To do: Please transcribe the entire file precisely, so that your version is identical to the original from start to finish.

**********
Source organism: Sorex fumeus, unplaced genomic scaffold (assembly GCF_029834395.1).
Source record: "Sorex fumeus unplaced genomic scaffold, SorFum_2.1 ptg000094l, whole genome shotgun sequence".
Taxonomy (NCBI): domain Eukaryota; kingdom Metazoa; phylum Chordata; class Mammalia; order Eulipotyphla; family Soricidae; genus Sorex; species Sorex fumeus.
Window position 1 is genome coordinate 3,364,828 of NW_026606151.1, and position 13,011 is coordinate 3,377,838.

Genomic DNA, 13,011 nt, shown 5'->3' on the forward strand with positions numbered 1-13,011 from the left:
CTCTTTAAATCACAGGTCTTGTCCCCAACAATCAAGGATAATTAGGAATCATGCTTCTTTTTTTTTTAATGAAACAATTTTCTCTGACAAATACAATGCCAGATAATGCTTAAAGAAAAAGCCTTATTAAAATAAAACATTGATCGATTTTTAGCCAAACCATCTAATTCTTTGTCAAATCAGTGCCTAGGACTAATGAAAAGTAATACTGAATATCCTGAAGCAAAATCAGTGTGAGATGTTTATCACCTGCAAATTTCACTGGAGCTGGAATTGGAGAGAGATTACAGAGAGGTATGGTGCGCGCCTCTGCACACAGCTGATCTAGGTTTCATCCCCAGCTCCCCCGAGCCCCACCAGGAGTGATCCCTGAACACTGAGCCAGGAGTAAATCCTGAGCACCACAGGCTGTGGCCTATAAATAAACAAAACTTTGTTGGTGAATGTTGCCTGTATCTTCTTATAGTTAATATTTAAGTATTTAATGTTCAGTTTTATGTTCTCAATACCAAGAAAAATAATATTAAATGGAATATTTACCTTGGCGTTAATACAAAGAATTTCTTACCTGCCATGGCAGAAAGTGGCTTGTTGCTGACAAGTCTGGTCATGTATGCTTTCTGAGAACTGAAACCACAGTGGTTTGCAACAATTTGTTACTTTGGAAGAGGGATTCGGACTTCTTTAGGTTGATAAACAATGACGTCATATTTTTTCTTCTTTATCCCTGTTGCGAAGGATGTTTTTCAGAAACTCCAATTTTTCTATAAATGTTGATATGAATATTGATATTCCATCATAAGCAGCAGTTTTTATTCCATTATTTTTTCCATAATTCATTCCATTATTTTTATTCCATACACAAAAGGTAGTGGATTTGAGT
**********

Source organism: Sorex fumeus, unplaced genomic scaffold (assembly GCF_029834395.1).
Source record: "Sorex fumeus unplaced genomic scaffold, SorFum_2.1 ptg000094l, whole genome shotgun sequence".
Taxonomy (NCBI): domain Eukaryota; kingdom Metazoa; phylum Chordata; class Mammalia; order Eulipotyphla; family Soricidae; genus Sorex; species Sorex fumeus.
Window position 1 is genome coordinate 3,364,828 of NW_026606151.1, and position 13,011 is coordinate 3,377,838.

Genomic DNA, 13,011 nt, shown 5'->3' on the forward strand with positions numbered 1-13,011 from the left:
CTCTTTAAATCACAGGTCTTGTCCCCAACAATCAAGGATAATTAGGAATCATGCTTCTTTTTTTTTTAATGAAACAATTTTCTCTGACAAATACAATGCCAGATAATGCTTAAAGAAAAAGCCTTATTAAAATAAAACATTGATCGATTTTTAGCCAAACCATCTAATTCTTTGTCAAATCAGTGCCTAGGACTAATGAAAAGTAATACTGAATATCCTGAAGCAAAATCAGTGTGAGATGTTTATCACCTGCAAATTTCACTGGAGCTGGAATTGGAGAGAGATTACAGAGAGGTATGGTGCGCGCCTCTGCACACAGCTGATCTAGGTTTCATCCCCAGCTCCCCCGAGCCCCACCAGGAGTGATCCCTGAACACTGAGCCAGGAGTAAATCCTGAGCACCACAGGCTGTGGCCTATAAATAAACAAAACTTTGTTGGTGAATGTTGCCTGTATCTTCTTATAGTTAATATTTAAGTATTTAATGTTCAGTTTTATGTTCTCAATACCAAGAAAAATAATATTAAATGGAATATTTACCTTGGCGTTAATACAAAGAATTTCTTACCTGCCATGGCAGAAAGTGGCTTGTTGCTGACAAGTCTGGTCATGTATGCTTTCTGAGAACTGAAACCACAGTGGTTTGCAACAATTTGTTACTTTGGAAGAGGGATTCGGACTTCTTTAGGTTGATAAACAATGACGTCATATTTTTTCTTCTTTATCCCTGTTGCGAAGGATGTTTTTCAGAAACTCCAATTTTTCTATAAATGTTGATATGAATATTGATATTCCATCATAAGCAGCAGTTTTTATTCCATTATTTTTTCCATAATTCATTCCATTATTTTTATTCCATACACAAAAGGTAGTGGATTTGAGT